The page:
The board of the Barry-Lawrence Ambulance District received an upbeat report on its audit during the July meeting.
Dawnata Hopkins, with The CPA Group, presented the audit report. The district's overall finances showed a significant improvement over the year. The proprietary fund ended the year at $998,588, up from $898,947 the previous year.
Operational expenses were down by 4 percent with less depreciation and $15,000 less spent on salaries and wages. The number of unpaid customer bills were up by almost $8,000, insurance was up $8,000 and fuel costs were up by almost $8,000, almost all of which was offset by a reduction in spending on supplies.
Hopkins noted the board has aggressively paid down its debt to enhance future cash flow. During the 2011 fiscal year, the board paid off all its existing debts, which will save $96,500 in interest payments over the next 10 years.
A breakdown of district income showed 68 percent comes from private billing, insurance and collections. A quarter comes from the district's property tax in Barry and Lawrence counties. Seven percent comes from Medicare and Medicaid payments.
Ambulance crews had their busiest April in seven years, making 237 runs, compared to 167 a year earlier. In June they made 249 runs, again the most in seven years.
The increase was enough to boost the run total for the first half of 2011 by 10 percent over the 2010 pace.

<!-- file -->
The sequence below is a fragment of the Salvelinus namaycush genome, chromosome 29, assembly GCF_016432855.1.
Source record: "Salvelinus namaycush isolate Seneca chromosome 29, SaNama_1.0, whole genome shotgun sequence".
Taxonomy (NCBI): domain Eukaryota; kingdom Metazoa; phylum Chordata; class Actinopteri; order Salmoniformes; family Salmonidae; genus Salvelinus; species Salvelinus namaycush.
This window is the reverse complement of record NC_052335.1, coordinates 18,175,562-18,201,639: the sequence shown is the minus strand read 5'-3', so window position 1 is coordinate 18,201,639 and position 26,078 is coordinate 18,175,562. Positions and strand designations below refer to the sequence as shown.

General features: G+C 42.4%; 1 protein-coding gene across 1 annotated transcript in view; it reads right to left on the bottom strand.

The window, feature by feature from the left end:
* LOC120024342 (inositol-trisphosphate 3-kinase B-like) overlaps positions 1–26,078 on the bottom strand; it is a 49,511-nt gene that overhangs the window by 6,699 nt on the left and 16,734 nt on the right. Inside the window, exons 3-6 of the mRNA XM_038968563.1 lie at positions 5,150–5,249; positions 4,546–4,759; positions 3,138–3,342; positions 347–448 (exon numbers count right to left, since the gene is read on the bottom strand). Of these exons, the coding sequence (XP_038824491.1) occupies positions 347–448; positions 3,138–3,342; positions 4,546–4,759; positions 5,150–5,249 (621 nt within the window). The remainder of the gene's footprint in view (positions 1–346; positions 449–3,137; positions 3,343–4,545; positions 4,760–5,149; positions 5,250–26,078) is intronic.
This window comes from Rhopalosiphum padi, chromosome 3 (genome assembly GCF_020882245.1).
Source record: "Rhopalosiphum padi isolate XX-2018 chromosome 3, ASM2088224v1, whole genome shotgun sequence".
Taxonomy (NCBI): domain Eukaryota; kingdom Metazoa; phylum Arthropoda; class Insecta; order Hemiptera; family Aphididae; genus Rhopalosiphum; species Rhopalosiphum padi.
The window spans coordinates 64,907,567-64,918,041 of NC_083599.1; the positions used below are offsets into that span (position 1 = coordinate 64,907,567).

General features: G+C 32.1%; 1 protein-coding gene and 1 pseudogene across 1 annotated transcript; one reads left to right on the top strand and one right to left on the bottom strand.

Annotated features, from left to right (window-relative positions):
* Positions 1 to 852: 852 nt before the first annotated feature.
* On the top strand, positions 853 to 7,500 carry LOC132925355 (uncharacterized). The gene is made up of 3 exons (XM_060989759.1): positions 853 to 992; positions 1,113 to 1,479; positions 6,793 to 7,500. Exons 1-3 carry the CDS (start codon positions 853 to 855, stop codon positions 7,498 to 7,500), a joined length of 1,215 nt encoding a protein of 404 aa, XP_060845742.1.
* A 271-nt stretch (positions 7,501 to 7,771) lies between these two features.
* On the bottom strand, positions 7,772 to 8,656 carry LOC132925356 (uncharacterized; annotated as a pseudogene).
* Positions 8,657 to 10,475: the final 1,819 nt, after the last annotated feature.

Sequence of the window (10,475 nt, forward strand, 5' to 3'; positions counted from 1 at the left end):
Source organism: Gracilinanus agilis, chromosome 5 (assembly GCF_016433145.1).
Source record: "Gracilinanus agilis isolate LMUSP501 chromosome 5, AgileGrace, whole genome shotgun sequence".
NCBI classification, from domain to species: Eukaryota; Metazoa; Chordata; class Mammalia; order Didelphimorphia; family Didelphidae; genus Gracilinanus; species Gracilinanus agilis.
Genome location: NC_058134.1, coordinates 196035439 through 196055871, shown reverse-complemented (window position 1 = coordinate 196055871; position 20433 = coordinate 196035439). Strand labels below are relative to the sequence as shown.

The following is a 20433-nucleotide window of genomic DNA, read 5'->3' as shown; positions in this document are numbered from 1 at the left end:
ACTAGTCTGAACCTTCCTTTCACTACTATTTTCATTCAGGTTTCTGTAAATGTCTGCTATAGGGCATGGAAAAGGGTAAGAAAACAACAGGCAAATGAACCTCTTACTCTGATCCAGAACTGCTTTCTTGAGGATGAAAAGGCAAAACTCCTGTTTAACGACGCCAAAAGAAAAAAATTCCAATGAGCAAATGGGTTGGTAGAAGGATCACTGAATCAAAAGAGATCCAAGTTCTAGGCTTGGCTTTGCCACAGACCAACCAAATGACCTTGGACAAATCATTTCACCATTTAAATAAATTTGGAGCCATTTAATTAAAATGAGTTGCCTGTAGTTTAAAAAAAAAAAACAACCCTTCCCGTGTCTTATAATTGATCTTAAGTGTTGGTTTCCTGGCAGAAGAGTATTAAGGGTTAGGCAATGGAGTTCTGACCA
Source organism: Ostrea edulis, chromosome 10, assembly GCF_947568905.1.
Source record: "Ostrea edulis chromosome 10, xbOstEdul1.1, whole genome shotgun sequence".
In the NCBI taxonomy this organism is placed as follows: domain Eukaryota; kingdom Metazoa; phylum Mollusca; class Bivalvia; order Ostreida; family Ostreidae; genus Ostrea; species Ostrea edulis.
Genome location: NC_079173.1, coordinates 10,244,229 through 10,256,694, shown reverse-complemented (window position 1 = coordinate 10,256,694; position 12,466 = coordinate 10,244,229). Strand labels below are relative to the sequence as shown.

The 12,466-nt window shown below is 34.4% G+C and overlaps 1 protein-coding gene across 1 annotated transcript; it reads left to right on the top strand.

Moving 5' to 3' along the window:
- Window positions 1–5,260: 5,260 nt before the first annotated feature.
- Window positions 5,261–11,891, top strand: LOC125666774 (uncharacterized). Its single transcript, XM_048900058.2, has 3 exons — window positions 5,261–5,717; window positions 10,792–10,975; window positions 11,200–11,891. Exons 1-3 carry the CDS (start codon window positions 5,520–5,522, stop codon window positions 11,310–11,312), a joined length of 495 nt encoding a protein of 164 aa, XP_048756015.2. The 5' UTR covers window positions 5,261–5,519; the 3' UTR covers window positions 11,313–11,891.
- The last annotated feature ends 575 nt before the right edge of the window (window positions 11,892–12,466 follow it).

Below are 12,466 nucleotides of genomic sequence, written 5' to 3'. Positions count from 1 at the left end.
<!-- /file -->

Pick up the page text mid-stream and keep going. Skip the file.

Of the runs completed in April, crews took 55 patients to Cox Monett Hospital, 65 to Springfield hospitals, seven to Joplin hospitals, four to St. John's Hospital-Aurora and two to St. John's Hospital-Cassville. Twelve went to helicopter landing zones.
In May, crews took 46 patients to Cox Monett Hospital, 78 to Springfield hospitals, 13 to Joplin hospitals and seven to St. John's-Aurora. Eight went to helicopter landing zones.
In June, crews took 64 patients to Cox Monett, 76 patients to Springfield hospitals, three to Freeman in Joplin, eight to St. John's-Aurora, two to St. John's-Cassville and 10 to helicopter landing zones.
Four additional runs were picked up in April for other services. Two patients were taken to St. John's Hospital in Springfield, and one each to St. John's-Aurora and Freeman West in Joplin. Three runs were turned over to other services, two because both on-duty rigs were busy and one involving an overnight transfer to St. Louis.
In May, crews made 12 mutual aid responses, all but three of which resulted in patient transfers. The response on May 22 to help after the Joplin tornado entailed 12 patient transports. The other responses entailed five patient transfers to Springfield, two to St. John's-Cassville and one to a helicopter.
Seven staff members took an advanced cardiac life support class in May. All employees were trained on American Heart Association's new CPR guidelines.
The office manager's report showed excess overtime has been reduced in recent months. In addition to the regular 160 hours of overtime scheduled for each two-week pay period, the district paid only four and a half hours in overtime in April and none in June. Almost 63 hours for standby service, paid by the client per event, were logged in April and 30 hours in May.
In May, paramedic Clay Pannell was promoted from on-call to full-time duty.